Therefore, through their vote in elections for the Islamic Consultative Assembly and the Assembly of Experts, the people of Tehran proved that they have enough media knowledge to differentiate between biased news work by media outlets of other countries, and the issue of dependence on foreigners. As a result, levelling false accusations about existence of a ‘British list’ by the rival faction, practically galvanised people into action to show that time for such propaganda ploys is long over. This issue especially affected the results of elections for both assemblies when the other side dealt with such a grave accusation with modesty and tolerance as a result of which most people in Tehran were more encouraged to vote for their list in order to support the wronged side.

If the reformist faction could have put more qualified candidates on its list for the Assembly of Experts, it did not have to enlist at least 8 principlist candidates, whose positions were considered closer to the reformist camp. In that case, it would become clear whether opposition to prominent principlist candidates garnered more votes for the list introduced by Hashemi Rafsanjani, President Hassan Rouhani and former reformist President, Mohammad Khatami, or people of Tehran sought to vote in a way that their vote would be counted and observed. Therefore, the time is ripe for profound and accurate assessment of the performance of both camps and it would be better for them not to become euphoric about their victory or try to justify why they lost the votes, and instead, understand the current conditions in Iran and realise the need for cooperation in the new parliament in order to solve people’s problems.

The reformist camp, which today is a combination of supporters of Hashemi, Rouhani and Khatami, can take better advantage of this new opportunity to create national unity by taking advantage of such a refined personality as Mohammad Reza Aref at the top of the reformist faction in the upcoming parliament. This is true because the 10th parliament will need cooperation from all factions in order to start interaction from the parliament in the post-JCPOA era. If both factions manage to engage in constructive interaction, they would be able to provide strong support for the administration in its bid to promote constructive interaction with the world, without having any concern about being accused of dependence on foreign powers.

Ali Larijani and his logical positions in recent years have shown that he can be a very good candidate for creating unity among various factions inside the parliament in cooperation with Aref. This is especially true now that most people, who tried to create obstacles on the way of cooperation between the parliament and the administration, have failed to gain needed votes to enter the legislature.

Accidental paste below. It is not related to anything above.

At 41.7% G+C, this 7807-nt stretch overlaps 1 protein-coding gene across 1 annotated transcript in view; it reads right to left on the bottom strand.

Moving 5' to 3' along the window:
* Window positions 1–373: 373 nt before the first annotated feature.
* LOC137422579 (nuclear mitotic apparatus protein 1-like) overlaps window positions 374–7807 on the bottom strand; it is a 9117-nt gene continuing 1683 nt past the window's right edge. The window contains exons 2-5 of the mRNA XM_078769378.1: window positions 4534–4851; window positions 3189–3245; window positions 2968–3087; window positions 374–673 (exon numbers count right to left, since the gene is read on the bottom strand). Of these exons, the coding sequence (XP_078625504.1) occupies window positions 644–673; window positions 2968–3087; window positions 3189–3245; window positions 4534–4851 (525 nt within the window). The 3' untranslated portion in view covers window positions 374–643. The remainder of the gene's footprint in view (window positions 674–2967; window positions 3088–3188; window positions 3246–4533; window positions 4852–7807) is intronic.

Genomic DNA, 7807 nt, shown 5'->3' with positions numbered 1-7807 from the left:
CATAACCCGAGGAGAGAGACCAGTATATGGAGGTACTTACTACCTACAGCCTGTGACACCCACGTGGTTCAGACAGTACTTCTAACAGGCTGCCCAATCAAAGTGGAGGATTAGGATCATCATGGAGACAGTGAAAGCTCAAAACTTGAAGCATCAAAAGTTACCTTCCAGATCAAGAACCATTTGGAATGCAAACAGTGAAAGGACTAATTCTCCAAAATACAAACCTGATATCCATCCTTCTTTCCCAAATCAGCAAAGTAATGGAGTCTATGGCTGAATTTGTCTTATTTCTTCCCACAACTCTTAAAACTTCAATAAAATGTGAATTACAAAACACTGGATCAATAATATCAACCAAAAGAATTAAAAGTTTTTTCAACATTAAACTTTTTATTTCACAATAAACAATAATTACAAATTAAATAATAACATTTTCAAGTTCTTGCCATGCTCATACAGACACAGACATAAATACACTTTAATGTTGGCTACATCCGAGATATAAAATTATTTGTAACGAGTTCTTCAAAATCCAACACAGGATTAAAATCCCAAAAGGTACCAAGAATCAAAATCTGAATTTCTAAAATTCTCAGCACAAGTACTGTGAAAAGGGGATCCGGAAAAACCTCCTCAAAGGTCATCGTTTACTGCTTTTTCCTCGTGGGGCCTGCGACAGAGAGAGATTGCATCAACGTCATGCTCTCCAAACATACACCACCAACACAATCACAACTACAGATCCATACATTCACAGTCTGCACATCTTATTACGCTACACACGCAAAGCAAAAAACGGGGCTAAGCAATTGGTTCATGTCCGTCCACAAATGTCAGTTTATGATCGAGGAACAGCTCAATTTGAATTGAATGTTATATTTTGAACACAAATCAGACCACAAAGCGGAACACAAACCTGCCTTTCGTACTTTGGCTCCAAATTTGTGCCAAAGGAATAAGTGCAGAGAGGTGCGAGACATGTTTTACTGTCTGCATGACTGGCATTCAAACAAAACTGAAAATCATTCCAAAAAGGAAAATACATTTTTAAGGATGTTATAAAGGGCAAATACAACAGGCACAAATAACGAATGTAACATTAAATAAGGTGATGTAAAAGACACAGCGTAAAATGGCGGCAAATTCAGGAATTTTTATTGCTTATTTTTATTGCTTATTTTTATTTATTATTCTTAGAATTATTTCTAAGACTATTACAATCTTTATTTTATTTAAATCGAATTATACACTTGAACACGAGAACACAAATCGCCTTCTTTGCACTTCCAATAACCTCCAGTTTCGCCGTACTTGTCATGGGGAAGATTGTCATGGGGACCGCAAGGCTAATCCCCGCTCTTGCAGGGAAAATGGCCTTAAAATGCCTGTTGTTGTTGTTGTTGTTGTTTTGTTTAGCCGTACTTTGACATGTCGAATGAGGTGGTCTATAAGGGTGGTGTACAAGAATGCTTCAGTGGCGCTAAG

At present, unlike the past, reformists know that principlists are an undeniable reality in the Iranian society. Therefore, their modesty in accepting votes and complying with returns from ballot boxes can provide a very good ground for both factions to make plans for development of the country instead of engaging in a useless fight over division of power or in a race to get more concessions through elimination of their rival.

This reality must not be ignored that the country’s Leader, in a calculated measure, put the emphasis on maximum participation by people in the elections and stressed protection of people’s votes and revolutionary values. In doing this, the Leader provided a very suitable atmosphere under which Iran will be able to hold its head high and we can have religious democracy and be proud of it.

Any political system must be able to defend the fact that it reflects the demand of the majority of its people. Fortunately, the situation in Iran is currently like this - whether we agree with this majority of people or not. There is no doubt that we cannot just approve of that part of people, who are similar to us and condemn the other part that we don’t like for any reason. If we accept the vote in Tehran, we must also accept the vote given to more than 100 principlist candidates in other Iranian cities and show respect for that vote. Only in this case, we would be able to encourage constructive interaction among one another in order to build a developed and free Iran.

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Diplomatist Magazine was launched in October of 1996 as the signature magazine of L.B. Associates (Pvt) Ltd, a contract publishing house based in Noida, a satellite town of New Delhi, India, the National Capital.